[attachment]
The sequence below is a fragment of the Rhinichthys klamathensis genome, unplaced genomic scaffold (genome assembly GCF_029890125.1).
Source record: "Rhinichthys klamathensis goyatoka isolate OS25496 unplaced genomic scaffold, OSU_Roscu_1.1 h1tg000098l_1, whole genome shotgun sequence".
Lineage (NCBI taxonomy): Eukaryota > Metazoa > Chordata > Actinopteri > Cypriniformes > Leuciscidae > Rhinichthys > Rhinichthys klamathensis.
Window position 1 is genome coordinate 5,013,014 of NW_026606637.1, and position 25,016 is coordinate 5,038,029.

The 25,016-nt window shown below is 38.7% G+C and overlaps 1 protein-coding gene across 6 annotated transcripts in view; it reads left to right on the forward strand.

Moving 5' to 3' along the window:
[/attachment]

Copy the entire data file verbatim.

The sequence below is a fragment of the Rhinichthys klamathensis genome, unplaced genomic scaffold (genome assembly GCF_029890125.1).
Source record: "Rhinichthys klamathensis goyatoka isolate OS25496 unplaced genomic scaffold, OSU_Roscu_1.1 h1tg000098l_1, whole genome shotgun sequence".
Lineage (NCBI taxonomy): Eukaryota > Metazoa > Chordata > Actinopteri > Cypriniformes > Leuciscidae > Rhinichthys > Rhinichthys klamathensis.
Window position 1 is genome coordinate 5,013,014 of NW_026606637.1, and position 25,016 is coordinate 5,038,029.

The 25,016-nt window shown below is 38.7% G+C and overlaps 1 protein-coding gene across 6 annotated transcripts in view; it reads left to right on the forward strand.

Moving 5' to 3' along the window: